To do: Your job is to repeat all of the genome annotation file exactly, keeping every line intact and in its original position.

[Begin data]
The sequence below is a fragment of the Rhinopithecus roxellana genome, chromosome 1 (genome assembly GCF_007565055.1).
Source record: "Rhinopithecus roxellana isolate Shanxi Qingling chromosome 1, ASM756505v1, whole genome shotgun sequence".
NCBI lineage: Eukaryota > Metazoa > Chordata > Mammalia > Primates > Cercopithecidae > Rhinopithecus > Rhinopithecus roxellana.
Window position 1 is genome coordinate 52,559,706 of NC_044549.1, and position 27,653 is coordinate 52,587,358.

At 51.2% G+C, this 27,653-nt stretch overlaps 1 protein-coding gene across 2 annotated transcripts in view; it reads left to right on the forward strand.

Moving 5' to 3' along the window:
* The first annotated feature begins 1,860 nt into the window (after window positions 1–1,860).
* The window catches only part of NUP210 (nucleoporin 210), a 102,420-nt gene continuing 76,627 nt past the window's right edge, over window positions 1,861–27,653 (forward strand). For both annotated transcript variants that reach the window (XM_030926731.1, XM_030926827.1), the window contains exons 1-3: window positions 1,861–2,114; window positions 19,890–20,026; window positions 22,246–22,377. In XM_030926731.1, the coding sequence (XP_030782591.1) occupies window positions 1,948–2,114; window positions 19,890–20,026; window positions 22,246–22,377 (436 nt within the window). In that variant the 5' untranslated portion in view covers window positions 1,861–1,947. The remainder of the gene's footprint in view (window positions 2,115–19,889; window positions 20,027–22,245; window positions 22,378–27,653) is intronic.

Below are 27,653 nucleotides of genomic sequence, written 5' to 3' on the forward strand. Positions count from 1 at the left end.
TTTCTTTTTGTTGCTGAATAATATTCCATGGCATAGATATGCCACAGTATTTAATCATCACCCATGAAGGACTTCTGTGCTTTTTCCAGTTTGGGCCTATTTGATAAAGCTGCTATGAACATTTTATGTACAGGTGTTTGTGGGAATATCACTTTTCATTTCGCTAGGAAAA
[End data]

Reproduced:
The sequence below is a fragment of the Rhinopithecus roxellana genome, chromosome 1 (genome assembly GCF_007565055.1).
Source record: "Rhinopithecus roxellana isolate Shanxi Qingling chromosome 1, ASM756505v1, whole genome shotgun sequence".
NCBI lineage: Eukaryota > Metazoa > Chordata > Mammalia > Primates > Cercopithecidae > Rhinopithecus > Rhinopithecus roxellana.
Window position 1 is genome coordinate 52,559,706 of NC_044549.1, and position 27,653 is coordinate 52,587,358.

At 51.2% G+C, this 27,653-nt stretch overlaps 1 protein-coding gene across 2 annotated transcripts in view; it reads left to right on the forward strand.

Moving 5' to 3' along the window:
* The first annotated feature begins 1,860 nt into the window (after window positions 1–1,860).
* The window catches only part of NUP210 (nucleoporin 210), a 102,420-nt gene continuing 76,627 nt past the window's right edge, over window positions 1,861–27,653 (forward strand). For both annotated transcript variants that reach the window (XM_030926731.1, XM_030926827.1), the window contains exons 1-3: window positions 1,861–2,114; window positions 19,890–20,026; window positions 22,246–22,377. In XM_030926731.1, the coding sequence (XP_030782591.1) occupies window positions 1,948–2,114; window positions 19,890–20,026; window positions 22,246–22,377 (436 nt within the window). In that variant the 5' untranslated portion in view covers window positions 1,861–1,947. The remainder of the gene's footprint in view (window positions 2,115–19,889; window positions 20,027–22,245; window positions 22,378–27,653) is intronic.

Below are 27,653 nucleotides of genomic sequence, written 5' to 3' on the forward strand. Positions count from 1 at the left end.
TTTCTTTTTGTTGCTGAATAATATTCCATGGCATAGATATGCCACAGTATTTAATCATCACCCATGAAGGACTTCTGTGCTTTTTCCAGTTTGGGCCTATTTGATAAAGCTGCTATGAACATTTTATGTACAGGTGTTTGTGGGAATATCACTTTTCATTTCGCTAGGAAAA